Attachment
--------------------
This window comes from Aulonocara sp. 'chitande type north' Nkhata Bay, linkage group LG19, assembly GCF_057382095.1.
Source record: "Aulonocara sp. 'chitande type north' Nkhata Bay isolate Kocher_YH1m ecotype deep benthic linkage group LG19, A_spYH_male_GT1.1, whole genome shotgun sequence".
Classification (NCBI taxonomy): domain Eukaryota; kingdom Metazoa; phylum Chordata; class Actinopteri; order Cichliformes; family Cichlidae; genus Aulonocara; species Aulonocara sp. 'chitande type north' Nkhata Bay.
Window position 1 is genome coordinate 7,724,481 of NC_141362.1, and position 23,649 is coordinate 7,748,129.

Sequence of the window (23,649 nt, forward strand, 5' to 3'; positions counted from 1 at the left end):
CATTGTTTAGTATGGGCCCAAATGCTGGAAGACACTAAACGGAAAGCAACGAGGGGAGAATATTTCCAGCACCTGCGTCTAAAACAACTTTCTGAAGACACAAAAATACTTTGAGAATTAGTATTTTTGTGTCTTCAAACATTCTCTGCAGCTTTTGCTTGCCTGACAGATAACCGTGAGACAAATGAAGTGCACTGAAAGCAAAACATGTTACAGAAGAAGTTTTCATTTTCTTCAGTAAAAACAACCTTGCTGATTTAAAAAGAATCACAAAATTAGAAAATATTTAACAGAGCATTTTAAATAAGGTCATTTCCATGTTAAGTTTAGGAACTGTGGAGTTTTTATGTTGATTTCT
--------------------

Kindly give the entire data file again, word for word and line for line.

This window comes from Aulonocara sp. 'chitande type north' Nkhata Bay, linkage group LG19, assembly GCF_057382095.1.
Source record: "Aulonocara sp. 'chitande type north' Nkhata Bay isolate Kocher_YH1m ecotype deep benthic linkage group LG19, A_spYH_male_GT1.1, whole genome shotgun sequence".
Classification (NCBI taxonomy): domain Eukaryota; kingdom Metazoa; phylum Chordata; class Actinopteri; order Cichliformes; family Cichlidae; genus Aulonocara; species Aulonocara sp. 'chitande type north' Nkhata Bay.
Window position 1 is genome coordinate 7,724,481 of NC_141362.1, and position 23,649 is coordinate 7,748,129.

Sequence of the window (23,649 nt, forward strand, 5' to 3'; positions counted from 1 at the left end):
CATTGTTTAGTATGGGCCCAAATGCTGGAAGACACTAAACGGAAAGCAACGAGGGGAGAATATTTCCAGCACCTGCGTCTAAAACAACTTTCTGAAGACACAAAAATACTTTGAGAATTAGTATTTTTGTGTCTTCAAACATTCTCTGCAGCTTTTGCTTGCCTGACAGATAACCGTGAGACAAATGAAGTGCACTGAAAGCAAAACATGTTACAGAAGAAGTTTTCATTTTCTTCAGTAAAAACAACCTTGCTGATTTAAAAAGAATCACAAAATTAGAAAATATTTAACAGAGCATTTTAAATAAGGTCATTTCCATGTTAAGTTTAGGAACTGTGGAGTTTTTATGTTGATTTCT